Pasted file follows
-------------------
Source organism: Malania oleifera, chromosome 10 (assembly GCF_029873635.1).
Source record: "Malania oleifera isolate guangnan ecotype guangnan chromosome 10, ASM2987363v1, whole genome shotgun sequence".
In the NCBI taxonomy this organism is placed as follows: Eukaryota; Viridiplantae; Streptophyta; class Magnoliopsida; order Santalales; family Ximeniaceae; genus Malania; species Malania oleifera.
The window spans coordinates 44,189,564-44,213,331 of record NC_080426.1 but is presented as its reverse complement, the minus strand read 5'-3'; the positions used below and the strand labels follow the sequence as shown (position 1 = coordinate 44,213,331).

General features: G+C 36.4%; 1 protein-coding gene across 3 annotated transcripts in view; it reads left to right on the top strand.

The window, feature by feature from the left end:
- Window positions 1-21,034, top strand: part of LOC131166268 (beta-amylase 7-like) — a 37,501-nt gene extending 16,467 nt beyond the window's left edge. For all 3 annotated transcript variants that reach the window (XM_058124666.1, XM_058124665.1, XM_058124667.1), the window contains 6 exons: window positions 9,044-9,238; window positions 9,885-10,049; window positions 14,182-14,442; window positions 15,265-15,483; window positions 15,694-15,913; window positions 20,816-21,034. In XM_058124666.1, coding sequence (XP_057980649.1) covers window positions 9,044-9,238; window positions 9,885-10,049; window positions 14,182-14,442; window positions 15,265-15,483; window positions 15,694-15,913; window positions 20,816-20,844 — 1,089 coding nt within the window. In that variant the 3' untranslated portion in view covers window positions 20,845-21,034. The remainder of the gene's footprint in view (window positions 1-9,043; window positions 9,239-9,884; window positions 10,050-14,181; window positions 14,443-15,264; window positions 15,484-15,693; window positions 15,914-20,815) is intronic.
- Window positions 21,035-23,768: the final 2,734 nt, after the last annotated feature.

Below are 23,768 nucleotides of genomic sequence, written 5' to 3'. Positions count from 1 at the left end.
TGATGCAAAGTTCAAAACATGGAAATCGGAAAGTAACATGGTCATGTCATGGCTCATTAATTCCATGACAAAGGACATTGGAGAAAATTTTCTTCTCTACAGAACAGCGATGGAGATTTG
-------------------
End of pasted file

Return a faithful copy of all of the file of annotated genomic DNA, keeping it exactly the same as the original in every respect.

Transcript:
Source organism: Malania oleifera, chromosome 10 (assembly GCF_029873635.1).
Source record: "Malania oleifera isolate guangnan ecotype guangnan chromosome 10, ASM2987363v1, whole genome shotgun sequence".
In the NCBI taxonomy this organism is placed as follows: Eukaryota; Viridiplantae; Streptophyta; class Magnoliopsida; order Santalales; family Ximeniaceae; genus Malania; species Malania oleifera.
The window spans coordinates 44,189,564-44,213,331 of record NC_080426.1 but is presented as its reverse complement, the minus strand read 5'-3'; the positions used below and the strand labels follow the sequence as shown (position 1 = coordinate 44,213,331).

General features: G+C 36.4%; 1 protein-coding gene across 3 annotated transcripts in view; it reads left to right on the top strand.

The window, feature by feature from the left end:
- Window positions 1-21,034, top strand: part of LOC131166268 (beta-amylase 7-like) — a 37,501-nt gene extending 16,467 nt beyond the window's left edge. For all 3 annotated transcript variants that reach the window (XM_058124666.1, XM_058124665.1, XM_058124667.1), the window contains 6 exons: window positions 9,044-9,238; window positions 9,885-10,049; window positions 14,182-14,442; window positions 15,265-15,483; window positions 15,694-15,913; window positions 20,816-21,034. In XM_058124666.1, coding sequence (XP_057980649.1) covers window positions 9,044-9,238; window positions 9,885-10,049; window positions 14,182-14,442; window positions 15,265-15,483; window positions 15,694-15,913; window positions 20,816-20,844 — 1,089 coding nt within the window. In that variant the 3' untranslated portion in view covers window positions 20,845-21,034. The remainder of the gene's footprint in view (window positions 1-9,043; window positions 9,239-9,884; window positions 10,050-14,181; window positions 14,443-15,264; window positions 15,484-15,693; window positions 15,914-20,815) is intronic.
- Window positions 21,035-23,768: the final 2,734 nt, after the last annotated feature.

Below are 23,768 nucleotides of genomic sequence, written 5' to 3'. Positions count from 1 at the left end.
TGATGCAAAGTTCAAAACATGGAAATCGGAAAGTAACATGGTCATGTCATGGCTCATTAATTCCATGACAAAGGACATTGGAGAAAATTTTCTTCTCTACAGAACAGCGATGGAGATTTG